Ecuador News

Tame looks for a private investor to be majority shareholder in the airline

The Ecuadorian government announced Friday that it is willing to give up majority control of Tame Airlines if it can find the right private investor. In November, President Rafael Correa said that auditors were conducting an internal review of Tame and that the government might consider a partnership.

A Tame jet at the Cuenca airport.

According to the government’s statement, an investor would need at least $60 million to enter a partnership and that the amount of the investment would determine the percentage of ownership. “The partner must make a financial contribution that will represent a majority shareholding stake in the new company,” the announcement said. The government said it is open to renaming and “rebranding” the airline, which was originally established to serve as a training arm of the Ecuadorian air force.

Tame has suffered operating losses in each of the last four years and has been in the process of selling off assets, including aircraft, since mid-2016. The airline lost $40 million in 2015, the last year for which complete accounting is available.

New York airlines financial analyst Rodney Young says the government’s offer should be attractive to other airlines operating in Latin America. “There aren’t too many strings attached to the offer and it appears the government is open to a complete buy-out if the money is right,” he says. “Ecuador is a very attractive travel market with a lot of upside potential. Tame has been badly hurt by a slow economy since 2014 and as this improves so will the prospects for profitability.”

Young added: “There have also been issues of poor management, mostly associated with government control, so the right private partner could turn things around.”

In a recent statement, Tame said it made a profit on its Quito and Guayaquil routes, broke even in Cuenca, but lost money on other routes.

  • Olivier

    Worst airline ever. Exactly what happens when a government gets into business and tries to compete with private enterprise.

    “Slow economy since 2014”??? Hogwash!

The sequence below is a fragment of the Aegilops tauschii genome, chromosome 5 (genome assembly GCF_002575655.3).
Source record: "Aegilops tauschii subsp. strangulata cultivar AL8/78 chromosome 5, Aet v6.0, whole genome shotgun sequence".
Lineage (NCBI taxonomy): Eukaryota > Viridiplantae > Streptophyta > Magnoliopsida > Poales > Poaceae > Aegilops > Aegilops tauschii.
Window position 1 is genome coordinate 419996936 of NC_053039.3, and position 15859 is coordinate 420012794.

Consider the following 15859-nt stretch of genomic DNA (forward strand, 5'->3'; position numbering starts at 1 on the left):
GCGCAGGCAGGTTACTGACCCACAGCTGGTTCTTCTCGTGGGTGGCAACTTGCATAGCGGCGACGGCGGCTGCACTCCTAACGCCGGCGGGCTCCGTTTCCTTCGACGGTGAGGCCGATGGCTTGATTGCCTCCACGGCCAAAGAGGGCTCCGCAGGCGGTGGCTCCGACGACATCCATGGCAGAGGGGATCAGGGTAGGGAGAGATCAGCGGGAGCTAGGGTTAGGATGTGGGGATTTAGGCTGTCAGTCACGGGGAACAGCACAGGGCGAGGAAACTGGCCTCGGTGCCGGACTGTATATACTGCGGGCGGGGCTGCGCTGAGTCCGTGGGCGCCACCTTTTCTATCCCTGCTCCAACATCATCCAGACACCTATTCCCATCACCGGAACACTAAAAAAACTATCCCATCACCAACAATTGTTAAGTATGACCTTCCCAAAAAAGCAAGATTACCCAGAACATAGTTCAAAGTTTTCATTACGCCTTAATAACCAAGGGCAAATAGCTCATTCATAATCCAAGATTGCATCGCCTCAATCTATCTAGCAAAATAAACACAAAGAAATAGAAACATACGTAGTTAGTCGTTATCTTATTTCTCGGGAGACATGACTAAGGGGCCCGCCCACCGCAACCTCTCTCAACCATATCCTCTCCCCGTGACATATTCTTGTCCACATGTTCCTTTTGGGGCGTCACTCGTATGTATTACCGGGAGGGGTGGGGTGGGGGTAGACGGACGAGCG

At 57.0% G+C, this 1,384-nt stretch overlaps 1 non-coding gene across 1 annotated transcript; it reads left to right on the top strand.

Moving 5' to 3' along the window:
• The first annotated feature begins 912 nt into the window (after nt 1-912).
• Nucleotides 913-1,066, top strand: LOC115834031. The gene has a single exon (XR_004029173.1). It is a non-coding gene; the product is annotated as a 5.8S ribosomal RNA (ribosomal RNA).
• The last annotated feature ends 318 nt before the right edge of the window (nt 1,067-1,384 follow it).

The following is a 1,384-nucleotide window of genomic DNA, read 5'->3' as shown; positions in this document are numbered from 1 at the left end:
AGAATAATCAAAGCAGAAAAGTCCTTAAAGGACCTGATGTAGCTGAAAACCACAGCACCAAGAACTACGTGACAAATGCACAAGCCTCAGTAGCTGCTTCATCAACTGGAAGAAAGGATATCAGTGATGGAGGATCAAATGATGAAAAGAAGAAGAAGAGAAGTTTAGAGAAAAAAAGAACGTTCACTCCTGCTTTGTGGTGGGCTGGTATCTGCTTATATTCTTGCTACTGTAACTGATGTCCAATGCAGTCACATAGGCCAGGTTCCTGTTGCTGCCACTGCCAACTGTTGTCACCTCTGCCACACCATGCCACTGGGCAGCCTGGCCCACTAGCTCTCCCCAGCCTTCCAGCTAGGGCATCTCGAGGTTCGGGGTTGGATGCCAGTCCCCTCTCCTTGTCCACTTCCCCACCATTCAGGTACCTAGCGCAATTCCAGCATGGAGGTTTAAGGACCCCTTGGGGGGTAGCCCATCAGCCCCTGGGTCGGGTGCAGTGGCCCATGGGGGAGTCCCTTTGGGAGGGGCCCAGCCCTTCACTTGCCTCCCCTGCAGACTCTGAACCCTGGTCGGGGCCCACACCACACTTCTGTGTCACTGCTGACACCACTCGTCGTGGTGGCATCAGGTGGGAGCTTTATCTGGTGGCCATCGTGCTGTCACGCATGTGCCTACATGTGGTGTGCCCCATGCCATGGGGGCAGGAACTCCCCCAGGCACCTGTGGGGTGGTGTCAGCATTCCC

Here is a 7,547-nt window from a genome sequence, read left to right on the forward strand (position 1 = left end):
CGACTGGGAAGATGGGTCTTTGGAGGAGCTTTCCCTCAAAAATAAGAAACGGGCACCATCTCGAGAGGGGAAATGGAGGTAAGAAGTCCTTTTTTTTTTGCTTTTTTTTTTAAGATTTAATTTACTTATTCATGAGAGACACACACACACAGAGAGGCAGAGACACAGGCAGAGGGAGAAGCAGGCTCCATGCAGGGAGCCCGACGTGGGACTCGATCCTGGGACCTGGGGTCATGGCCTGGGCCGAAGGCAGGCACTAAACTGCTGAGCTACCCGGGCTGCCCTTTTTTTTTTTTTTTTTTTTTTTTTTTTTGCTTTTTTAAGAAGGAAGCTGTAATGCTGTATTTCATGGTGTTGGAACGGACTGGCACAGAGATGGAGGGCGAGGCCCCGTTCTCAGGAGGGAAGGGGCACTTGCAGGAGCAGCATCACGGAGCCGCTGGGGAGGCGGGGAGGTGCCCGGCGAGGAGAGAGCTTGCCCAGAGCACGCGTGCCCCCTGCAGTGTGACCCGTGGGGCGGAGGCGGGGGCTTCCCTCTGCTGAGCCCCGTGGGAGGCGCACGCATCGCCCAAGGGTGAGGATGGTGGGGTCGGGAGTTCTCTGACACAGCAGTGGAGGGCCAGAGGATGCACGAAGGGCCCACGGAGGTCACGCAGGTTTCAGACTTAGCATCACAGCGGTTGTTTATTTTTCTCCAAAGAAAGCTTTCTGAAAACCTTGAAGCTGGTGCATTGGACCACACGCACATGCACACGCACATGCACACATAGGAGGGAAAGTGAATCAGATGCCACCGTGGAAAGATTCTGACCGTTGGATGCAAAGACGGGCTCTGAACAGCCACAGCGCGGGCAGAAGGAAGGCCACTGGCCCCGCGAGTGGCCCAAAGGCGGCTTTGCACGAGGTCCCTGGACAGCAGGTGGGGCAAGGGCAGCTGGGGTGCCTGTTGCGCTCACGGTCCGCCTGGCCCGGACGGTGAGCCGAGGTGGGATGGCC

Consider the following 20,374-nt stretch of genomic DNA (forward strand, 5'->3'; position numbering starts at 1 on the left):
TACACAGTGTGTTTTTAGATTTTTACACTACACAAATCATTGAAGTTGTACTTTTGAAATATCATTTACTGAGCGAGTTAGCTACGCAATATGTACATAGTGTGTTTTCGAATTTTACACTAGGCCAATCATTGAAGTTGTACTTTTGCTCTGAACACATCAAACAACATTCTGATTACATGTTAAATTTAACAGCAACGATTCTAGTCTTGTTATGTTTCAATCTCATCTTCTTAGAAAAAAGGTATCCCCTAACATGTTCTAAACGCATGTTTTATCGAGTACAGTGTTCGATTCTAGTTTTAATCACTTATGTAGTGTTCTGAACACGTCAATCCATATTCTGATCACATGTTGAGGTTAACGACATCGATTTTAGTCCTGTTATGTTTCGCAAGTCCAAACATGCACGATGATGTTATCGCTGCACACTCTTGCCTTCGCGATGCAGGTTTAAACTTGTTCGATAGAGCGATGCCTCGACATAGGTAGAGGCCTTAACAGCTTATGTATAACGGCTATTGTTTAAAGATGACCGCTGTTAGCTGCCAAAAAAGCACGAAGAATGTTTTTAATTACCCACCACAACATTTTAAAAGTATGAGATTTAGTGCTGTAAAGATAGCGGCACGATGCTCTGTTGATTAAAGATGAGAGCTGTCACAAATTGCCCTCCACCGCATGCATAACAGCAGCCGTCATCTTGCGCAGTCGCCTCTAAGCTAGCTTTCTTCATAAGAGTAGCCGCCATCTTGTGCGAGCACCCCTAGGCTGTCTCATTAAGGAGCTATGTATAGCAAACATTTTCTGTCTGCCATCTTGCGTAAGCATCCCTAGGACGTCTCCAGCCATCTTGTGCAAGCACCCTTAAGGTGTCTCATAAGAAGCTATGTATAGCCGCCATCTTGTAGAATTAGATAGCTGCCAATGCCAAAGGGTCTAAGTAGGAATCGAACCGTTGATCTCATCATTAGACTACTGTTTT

• Jason Faulkner

      They didn’t try to compete. They tried to provide a service to the citizenry. Private enterprise will never service more than Cuenca, Quito and Guayaquil. Tame went to Manta, Tena, Puyo, Macas, San Vicente, Esmeraldas, Ibarra . . . on and on. It wasn’t about making a profit. It was about connecting the country.

      I spent 14 hours traveling overland from Canoa to Cuenca yesterday. It would have been nice to take a flight instead but recent troubles in TAME have meant all the little airports nearby no longer had daily flights and yesterday was my only travel day. No private company is going to step into the breach to fix that. TAME isn’t a business, it’s a public service meant to keep the country connected. If you want to see the worst airline ever, I can point you to several privately-owned lines I’ve traveled on in East Africa, Southeast Asia and the Caribbean that would leave you pining for a trip on TAME.

      • dan p

        Lookup a PRIVATE airline serving Philippines. The name is Cebu Pacific. They are able to make money and service many small localities in the Philippines. They were able to overtake flagship carrier in terms of income and traffic. Could it be a case of strangling regulations in Ecuador that doesn’t allow new players an easy entry into the market? The new government needs to improve business climate in Ecuador so you don’t have to travel 14 hours next time you travel. Ecuador doesn’t have income to sustain this as public service. Most financed now by bond issue and loans from China.

        • Jason Faulkner